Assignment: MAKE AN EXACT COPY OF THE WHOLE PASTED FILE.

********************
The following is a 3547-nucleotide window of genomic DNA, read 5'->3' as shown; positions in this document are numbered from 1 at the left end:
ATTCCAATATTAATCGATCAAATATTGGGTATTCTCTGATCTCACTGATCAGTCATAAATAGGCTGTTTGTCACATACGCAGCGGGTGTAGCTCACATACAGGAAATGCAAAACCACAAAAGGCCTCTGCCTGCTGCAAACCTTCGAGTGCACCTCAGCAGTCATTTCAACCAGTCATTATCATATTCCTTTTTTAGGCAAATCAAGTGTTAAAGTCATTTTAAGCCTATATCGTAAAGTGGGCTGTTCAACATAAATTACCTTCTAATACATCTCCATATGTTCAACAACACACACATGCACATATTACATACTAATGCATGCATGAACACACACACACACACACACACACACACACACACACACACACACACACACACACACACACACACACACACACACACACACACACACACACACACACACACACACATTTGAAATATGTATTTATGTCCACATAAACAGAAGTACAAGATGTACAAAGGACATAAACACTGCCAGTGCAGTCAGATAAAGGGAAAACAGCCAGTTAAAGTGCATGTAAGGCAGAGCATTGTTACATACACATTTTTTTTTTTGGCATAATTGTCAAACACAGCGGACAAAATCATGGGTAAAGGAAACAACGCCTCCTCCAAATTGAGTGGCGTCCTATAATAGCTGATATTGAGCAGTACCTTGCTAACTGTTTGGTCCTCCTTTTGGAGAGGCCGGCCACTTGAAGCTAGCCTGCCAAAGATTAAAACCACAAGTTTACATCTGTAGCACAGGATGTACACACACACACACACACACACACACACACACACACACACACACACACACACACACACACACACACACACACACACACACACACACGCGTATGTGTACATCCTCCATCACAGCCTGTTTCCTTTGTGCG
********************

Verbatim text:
The following is a 3547-nucleotide window of genomic DNA, read 5'->3' as shown; positions in this document are numbered from 1 at the left end:
ATTCCAATATTAATCGATCAAATATTGGGTATTCTCTGATCTCACTGATCAGTCATAAATAGGCTGTTTGTCACATACGCAGCGGGTGTAGCTCACATACAGGAAATGCAAAACCACAAAAGGCCTCTGCCTGCTGCAAACCTTCGAGTGCACCTCAGCAGTCATTTCAACCAGTCATTATCATATTCCTTTTTTAGGCAAATCAAGTGTTAAAGTCATTTTAAGCCTATATCGTAAAGTGGGCTGTTCAACATAAATTACCTTCTAATACATCTCCATATGTTCAACAACACACACATGCACATATTACATACTAATGCATGCATGAACACACACACACACACACACACACACACACACACACACACACACACACACACACACACACACACACACACACACACACACACACACACACACACACACACACACATTTGAAATATGTATTTATGTCCACATAAACAGAAGTACAAGATGTACAAAGGACATAAACACTGCCAGTGCAGTCAGATAAAGGGAAAACAGCCAGTTAAAGTGCATGTAAGGCAGAGCATTGTTACATACACATTTTTTTTTTTGGCATAATTGTCAAACACAGCGGACAAAATCATGGGTAAAGGAAACAACGCCTCCTCCAAATTGAGTGGCGTCCTATAATAGCTGATATTGAGCAGTACCTTGCTAACTGTTTGGTCCTCCTTTTGGAGAGGCCGGCCACTTGAAGCTAGCCTGCCAAAGATTAAAACCACAAGTTTACATCTGTAGCACAGGATGTACACACACACACACACACACACACACACACACACACACACACACACACACACACACACACACACACACACACACACACACACACACGCGTATGTGTACATCCTCCATCACAGCCTGTTTCCTTTGTGCG